. is socketed in a case'or shield. which is open.

at the top to register with the lower end "lot the lens tube. The circuit wires I5 fromthe lamp "liclead toca rheostat switch 24," enabling the-bulb to be turnedon and off "independently and its proj ec'ted light beam .varied to any desired intensity.

The tube 5 is supported by a imetal band 6 for proper registry with. the speed indicating windews1: as they are successively; presented by the whee'hthe upper end-"cf'the'tube emer'g-i ing from a hole at the top side of dash-cowling 2 and being supported here by rim 26.

A simple lens I2 is supported at its focal length distance from the surface of the windows in wheel H by brace rings 8 and 9, while a plain piece of glass 3 is permanently fixed in rim 26 to make/the lens holding tube 5 dustproof. In lieu of this lens, a small optical condenser or magnifying glass 31' may be fixed to bulb case I4 for the purpose of intensifying the light from bulb l5. Two additional lenses forming-an anastigmatic projection element 38 are fixed in the tube 5. The reflecting surface of disk I is the most practical in design. It may be made of a convex surface 39; a concave surface 40; a plain surface of glass, metal, or the like; and either flat or formed with grooves 42;-a surface provided with strands of wire or some such substance stretched across it in parallel lines or ribs 44; or raised projections may be formed by cross grooves 45; all as shown in Figs. 7, 7a, 8, 8a, and 9. The screen is preferably fixed on the windshield although it may be made adjustable as in Fig. 10 wherein the screen 46 is piv otally mounted by a bracket 41.

In order that adequate space may be obtained between the mileage indicator 35 and the actual mechanism of the conventional speedometer for the installation of the invention, Figure 2, a lengthening of the indicator or pointer shaft 22 and of the worm-gear shaft 34 which turns the mileage indicator is necessary. This has proved successful in working models.

The functioning of the invention is as follows: The light from the bulb I5 (Figure 1) projects the image of the speedometer reading from the colored and numbered windows in wheel H, through the lens l2 and to the reflecting surface or disk-like screen I immediately beneath the operators line of vision of the roadway. A the vehicle gains momentum, the windows traverse clockwise in a rotating motion, and as the lens inverts and reverses the image, the inverted numbers on the colored window-wheel are rectified and the actual speed in units of ten miles per hour are moved across the screen from right to left. The wheel I l, Figs. 5 and 6, is shown cylindrical. A most important feature of the invention is that the designation of speed is made apparent to the vehicle operator preferably by the changes in color on the reflecting surface. Therefore, it is very easy to drive with the eyes on the road but be fully conscious of which color is glowing on disc I and thereby know the approximate speed without the added hazard of looking at'the instrument on the dashboard. For example: in Figure 3, there is represented four successive speed indications 28, 29, 30 and 3| in acceleration with the blue shaded areas to the left decreasing and the red shaded areas increasing. If the operator, driving through the suburbs of a city, feels that it is safe to drive at the speed of thirty miles per hour, he need only know that if the color, red, flashes across his screen, his vehicle is accelerating beyond the speed zone limit. The changes in the colors of the disc, regardless of the numerals, are very noticeable. The intensity of the light can be controlled with the rheostat 24 to avoid too bright an image. The speed of a vehicle can be read from the disc to a practical degree of precision, such as a speed of two miles per hour.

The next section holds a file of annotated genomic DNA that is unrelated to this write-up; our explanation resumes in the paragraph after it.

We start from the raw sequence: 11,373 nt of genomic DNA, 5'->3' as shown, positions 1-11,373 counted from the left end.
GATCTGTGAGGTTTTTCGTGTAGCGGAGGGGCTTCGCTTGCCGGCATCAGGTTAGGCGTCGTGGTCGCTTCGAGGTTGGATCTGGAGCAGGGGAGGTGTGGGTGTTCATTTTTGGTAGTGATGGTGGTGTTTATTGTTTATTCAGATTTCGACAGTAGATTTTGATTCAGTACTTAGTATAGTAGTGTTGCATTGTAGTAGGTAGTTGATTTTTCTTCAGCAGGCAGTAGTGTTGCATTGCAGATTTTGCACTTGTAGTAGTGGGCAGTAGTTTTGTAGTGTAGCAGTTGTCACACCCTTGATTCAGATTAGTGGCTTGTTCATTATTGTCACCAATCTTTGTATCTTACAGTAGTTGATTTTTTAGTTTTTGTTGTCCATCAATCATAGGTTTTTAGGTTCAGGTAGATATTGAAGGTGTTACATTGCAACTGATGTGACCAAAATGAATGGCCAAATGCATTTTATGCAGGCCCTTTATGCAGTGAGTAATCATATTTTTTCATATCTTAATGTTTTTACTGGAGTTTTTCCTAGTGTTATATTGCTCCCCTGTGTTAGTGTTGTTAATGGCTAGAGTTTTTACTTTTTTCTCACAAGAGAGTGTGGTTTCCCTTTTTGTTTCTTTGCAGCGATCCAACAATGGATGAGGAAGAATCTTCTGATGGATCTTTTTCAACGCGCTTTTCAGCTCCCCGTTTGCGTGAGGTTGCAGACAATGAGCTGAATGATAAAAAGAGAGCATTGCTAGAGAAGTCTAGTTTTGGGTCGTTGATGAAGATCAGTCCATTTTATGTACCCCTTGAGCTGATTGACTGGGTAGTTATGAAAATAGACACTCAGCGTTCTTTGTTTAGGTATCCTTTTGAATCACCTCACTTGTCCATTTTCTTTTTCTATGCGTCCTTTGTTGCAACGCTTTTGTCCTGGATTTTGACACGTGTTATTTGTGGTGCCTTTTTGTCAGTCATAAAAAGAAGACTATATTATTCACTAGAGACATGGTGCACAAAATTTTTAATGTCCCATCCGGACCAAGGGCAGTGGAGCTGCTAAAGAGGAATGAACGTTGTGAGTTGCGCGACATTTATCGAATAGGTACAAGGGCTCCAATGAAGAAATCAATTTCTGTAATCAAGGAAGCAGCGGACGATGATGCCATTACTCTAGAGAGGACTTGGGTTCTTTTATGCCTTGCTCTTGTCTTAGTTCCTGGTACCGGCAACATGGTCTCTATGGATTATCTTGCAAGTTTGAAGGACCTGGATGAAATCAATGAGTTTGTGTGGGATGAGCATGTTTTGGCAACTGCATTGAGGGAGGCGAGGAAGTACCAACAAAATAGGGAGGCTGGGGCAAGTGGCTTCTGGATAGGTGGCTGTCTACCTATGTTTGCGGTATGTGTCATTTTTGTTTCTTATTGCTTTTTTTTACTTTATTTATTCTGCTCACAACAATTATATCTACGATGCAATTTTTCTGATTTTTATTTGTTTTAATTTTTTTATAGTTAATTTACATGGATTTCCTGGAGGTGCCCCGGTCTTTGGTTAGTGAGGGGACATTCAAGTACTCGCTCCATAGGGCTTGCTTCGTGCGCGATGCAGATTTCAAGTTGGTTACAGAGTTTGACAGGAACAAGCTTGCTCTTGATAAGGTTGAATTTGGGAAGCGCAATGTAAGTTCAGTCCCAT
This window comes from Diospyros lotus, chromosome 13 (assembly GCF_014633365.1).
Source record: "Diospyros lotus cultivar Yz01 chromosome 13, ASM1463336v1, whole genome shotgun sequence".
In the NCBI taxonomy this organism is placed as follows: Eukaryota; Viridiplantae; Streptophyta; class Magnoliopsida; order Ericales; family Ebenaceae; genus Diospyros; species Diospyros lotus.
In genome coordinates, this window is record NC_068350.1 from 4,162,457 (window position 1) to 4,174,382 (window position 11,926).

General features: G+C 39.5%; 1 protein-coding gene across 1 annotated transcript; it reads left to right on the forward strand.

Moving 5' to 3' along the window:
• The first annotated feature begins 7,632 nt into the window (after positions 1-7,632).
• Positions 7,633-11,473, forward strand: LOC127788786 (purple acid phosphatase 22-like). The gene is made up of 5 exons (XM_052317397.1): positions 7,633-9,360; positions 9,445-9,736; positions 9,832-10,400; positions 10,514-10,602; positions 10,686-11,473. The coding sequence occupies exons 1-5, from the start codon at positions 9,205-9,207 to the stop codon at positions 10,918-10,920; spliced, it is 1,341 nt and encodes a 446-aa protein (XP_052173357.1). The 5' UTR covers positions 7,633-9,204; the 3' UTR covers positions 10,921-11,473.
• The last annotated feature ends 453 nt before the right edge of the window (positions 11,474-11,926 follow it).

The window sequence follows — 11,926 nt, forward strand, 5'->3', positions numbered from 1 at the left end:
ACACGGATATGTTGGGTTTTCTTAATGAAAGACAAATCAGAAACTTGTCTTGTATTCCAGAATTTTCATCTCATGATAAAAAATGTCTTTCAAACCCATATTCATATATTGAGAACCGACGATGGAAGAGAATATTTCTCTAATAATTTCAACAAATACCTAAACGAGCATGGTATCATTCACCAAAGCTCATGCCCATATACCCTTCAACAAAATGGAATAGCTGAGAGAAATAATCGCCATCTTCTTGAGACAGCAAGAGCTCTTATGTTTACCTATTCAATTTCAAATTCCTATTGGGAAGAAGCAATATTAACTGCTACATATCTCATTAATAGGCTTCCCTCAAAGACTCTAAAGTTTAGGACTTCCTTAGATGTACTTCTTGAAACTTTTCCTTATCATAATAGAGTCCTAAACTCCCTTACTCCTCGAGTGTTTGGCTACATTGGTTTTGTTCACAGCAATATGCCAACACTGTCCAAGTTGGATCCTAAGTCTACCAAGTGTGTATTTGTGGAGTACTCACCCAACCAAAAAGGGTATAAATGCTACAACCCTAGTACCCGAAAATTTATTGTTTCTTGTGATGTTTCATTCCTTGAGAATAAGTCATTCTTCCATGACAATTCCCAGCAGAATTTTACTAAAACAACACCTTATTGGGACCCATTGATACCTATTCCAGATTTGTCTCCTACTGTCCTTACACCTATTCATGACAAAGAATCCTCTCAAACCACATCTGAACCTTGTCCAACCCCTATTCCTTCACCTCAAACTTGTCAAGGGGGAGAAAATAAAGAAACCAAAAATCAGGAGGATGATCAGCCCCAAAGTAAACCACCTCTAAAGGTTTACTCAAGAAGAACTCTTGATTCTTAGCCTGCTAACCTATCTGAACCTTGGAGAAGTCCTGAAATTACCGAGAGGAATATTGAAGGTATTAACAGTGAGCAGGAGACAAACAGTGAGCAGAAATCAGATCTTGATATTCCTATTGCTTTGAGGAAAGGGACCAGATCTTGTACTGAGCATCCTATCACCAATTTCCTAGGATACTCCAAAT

'In night driving, all dash lights can be extinguished and the simplicity of the invention as well as its usefulness is most manifest.

I am aware that prior to my invention, speedometer dials which changed colors have been made; and while the foregoing description has been given in detail it is without thought of limitation since the present invention is designed to place the speed registering indicia in the field of vision, a indicated by the lines 21, through the windshield and thereby preclude the necessity of the motorist removing his eye from the road to determine his speed of travel. The size of the opaque reflective screen area in the field of vision should therefore be small to avoid obstructing the vision. The size of this reflective area is pref erably'not over one square inch and may be of circular or other shape. For convenience, it may be referred to as a reflector button. The window 3 will also serve to restrict the projected image to the size of the reflector button.

The projection of the image is accomplished by a lens which projects the image onto a reflective surface and therefore the projected image isbrilliant and clearly defined and stands out in vivid contrast to any faint overspread onto the surrounding transparent portion of the windshield. Consequently, the screen area accurately delineates the expanse of the projected image to the size of the button for all practical purposes. The reflective screen button is preferably without an encircling frame and may be elevated above the windshield surface, both factors tending to effect easy concentration of the gaze upon the projected image.

I claim: